With one dissenting vote, the Maricopa Planning & Zoning Commission approved the recommendation of an expansion request for Global Water Resources’ wastewater treatment facility.
Global Water had a previous expansion plan in place in 2006, but that “never panned out,” senior city planner Rodolfo Lopez said. Now the company has a new master plan that would allow the wastewater facility to treat about 60 percent more effluent.
“The retention area is being completed at this time,” said Jason Thuneman, vice president of project management. “We expect construction to be complete at the end of October.”
That is also when that part of the expansion is expected to come online, he said. Global Water has an industrial use permit for its expansion tanks worth $1.8 million. It will have two basins on the south end of its campus and four storm-water retention areas.
“The storm-water retention basins on the west side, those are always dry. In the event it rains, those are where the site will drain to,” Thune said. “The two basins on the south side, after we treat the wastewater and are ready to send it to a community, those are storage ponds – collectively 3 million gallons.”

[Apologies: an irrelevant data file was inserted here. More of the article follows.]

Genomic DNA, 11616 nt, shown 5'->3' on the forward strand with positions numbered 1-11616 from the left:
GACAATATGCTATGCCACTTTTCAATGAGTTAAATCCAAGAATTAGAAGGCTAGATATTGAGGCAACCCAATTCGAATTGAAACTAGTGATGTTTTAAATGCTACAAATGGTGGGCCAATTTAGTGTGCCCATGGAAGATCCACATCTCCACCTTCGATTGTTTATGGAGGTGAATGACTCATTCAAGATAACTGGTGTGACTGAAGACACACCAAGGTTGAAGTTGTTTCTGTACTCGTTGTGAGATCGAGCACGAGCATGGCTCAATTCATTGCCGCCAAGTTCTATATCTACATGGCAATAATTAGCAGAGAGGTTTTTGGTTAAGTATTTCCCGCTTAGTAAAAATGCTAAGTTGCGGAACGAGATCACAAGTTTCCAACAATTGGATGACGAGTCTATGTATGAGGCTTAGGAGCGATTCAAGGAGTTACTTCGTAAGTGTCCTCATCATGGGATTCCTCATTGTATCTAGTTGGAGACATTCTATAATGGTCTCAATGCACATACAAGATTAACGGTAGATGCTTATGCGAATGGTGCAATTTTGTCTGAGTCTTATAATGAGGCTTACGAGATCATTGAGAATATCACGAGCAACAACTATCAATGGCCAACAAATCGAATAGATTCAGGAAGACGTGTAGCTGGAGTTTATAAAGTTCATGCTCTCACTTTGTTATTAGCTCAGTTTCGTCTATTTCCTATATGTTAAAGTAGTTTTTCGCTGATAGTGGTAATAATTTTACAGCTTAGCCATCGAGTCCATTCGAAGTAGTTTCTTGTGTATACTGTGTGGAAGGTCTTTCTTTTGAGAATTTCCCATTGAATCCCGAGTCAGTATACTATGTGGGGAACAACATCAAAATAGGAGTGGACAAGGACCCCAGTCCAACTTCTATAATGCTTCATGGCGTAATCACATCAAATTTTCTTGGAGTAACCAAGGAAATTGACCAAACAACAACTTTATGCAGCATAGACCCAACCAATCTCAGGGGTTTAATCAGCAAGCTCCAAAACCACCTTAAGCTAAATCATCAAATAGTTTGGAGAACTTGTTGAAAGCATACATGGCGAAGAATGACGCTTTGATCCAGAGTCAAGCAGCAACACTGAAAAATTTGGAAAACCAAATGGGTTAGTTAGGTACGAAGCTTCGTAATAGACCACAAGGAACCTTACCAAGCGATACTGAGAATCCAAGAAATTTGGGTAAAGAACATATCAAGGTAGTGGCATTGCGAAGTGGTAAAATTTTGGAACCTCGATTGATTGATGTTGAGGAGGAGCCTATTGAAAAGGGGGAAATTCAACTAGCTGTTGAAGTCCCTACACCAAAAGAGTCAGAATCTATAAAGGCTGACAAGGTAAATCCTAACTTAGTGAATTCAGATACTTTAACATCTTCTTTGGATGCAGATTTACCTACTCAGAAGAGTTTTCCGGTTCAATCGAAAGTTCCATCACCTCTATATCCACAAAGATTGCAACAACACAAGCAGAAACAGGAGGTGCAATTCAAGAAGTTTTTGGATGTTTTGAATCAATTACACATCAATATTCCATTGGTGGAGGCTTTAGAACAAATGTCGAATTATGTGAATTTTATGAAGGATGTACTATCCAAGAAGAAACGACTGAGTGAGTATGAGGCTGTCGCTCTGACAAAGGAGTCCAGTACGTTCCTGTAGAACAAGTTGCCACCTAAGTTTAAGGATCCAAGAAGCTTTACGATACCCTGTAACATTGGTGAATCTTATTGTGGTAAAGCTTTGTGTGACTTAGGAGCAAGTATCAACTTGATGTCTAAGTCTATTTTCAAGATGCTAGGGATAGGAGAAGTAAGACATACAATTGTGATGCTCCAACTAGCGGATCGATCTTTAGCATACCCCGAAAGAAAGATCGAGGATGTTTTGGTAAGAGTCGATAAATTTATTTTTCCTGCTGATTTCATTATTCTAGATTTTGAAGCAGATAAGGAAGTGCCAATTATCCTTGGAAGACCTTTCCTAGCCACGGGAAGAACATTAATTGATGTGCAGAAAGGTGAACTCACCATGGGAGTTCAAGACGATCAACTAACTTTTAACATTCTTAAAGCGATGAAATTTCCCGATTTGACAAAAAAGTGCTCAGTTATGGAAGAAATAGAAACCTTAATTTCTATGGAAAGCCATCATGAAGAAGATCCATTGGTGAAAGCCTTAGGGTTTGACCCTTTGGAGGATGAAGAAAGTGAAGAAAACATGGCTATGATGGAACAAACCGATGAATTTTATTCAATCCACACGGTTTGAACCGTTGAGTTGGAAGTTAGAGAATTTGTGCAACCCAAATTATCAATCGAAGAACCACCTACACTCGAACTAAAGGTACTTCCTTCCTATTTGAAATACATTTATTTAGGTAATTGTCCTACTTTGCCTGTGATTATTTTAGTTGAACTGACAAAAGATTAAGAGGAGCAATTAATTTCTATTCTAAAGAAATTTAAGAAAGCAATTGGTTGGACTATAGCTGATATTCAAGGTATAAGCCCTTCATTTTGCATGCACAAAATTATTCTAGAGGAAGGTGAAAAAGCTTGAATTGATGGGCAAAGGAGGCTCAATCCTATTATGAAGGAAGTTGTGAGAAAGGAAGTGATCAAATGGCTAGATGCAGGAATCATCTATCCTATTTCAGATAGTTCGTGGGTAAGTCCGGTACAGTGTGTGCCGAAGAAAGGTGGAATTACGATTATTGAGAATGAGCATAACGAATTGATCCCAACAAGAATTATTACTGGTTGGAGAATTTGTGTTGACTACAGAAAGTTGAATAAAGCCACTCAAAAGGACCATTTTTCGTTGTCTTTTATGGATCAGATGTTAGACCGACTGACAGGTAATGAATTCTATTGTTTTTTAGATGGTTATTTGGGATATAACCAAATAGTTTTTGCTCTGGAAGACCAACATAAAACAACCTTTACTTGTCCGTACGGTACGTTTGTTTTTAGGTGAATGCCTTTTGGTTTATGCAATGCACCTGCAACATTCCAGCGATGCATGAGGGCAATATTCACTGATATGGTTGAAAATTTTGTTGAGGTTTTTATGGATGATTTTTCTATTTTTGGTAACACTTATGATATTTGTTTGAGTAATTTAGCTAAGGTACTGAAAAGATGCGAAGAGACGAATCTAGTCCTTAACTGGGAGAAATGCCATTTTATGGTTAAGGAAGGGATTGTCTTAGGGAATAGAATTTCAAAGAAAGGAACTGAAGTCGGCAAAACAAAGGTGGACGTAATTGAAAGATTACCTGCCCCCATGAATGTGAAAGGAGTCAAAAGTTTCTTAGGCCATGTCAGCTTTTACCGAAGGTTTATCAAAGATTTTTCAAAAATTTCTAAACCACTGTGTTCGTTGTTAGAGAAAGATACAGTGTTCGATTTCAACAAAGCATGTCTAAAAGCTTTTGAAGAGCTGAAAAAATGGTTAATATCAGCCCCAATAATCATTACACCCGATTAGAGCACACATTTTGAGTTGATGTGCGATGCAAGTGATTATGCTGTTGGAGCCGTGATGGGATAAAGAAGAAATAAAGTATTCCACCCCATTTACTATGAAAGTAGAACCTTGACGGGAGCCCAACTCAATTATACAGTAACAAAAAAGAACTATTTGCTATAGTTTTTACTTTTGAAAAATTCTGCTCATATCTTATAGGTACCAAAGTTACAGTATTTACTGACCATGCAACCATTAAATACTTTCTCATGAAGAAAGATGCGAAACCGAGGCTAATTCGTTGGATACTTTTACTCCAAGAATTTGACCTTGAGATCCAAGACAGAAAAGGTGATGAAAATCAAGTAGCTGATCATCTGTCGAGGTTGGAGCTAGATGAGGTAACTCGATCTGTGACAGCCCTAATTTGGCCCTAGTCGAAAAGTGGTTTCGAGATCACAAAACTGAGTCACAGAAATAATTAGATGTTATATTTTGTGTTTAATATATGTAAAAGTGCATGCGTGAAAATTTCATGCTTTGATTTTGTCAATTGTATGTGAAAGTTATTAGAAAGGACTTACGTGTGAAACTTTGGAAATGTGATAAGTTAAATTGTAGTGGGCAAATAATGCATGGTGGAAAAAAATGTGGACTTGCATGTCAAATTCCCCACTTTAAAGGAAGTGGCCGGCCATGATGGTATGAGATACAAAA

Along with the development review permit request, Monday’s meeting included a public hearing on Global Water’s request to be rezoned general industrial to meet the new code.
Commissioner Michael Sharpe was not satisfied with the plans for the west border of the property, which neighbors a residential area. The Lakes property on the east side of Global Water is not yet developed, but Global Water completed a 1,200-foot perimeter wall there.
That east side is also to include a landscape buffer that does not exist along the west wall.
“I’m concerned about the number of residents along that wall,” Sharpe said.
Those residents are in the easternmost neighborhood of Rancho El Dorado, which backs up to the west side of Global Water. Sharpe said they would have to see the wastewater facility with no trees or other landscaping to hide the view.
Running along the Global Water side of the wall is a drainage channel rather than foliage. No landscaping is planned for that part of the property.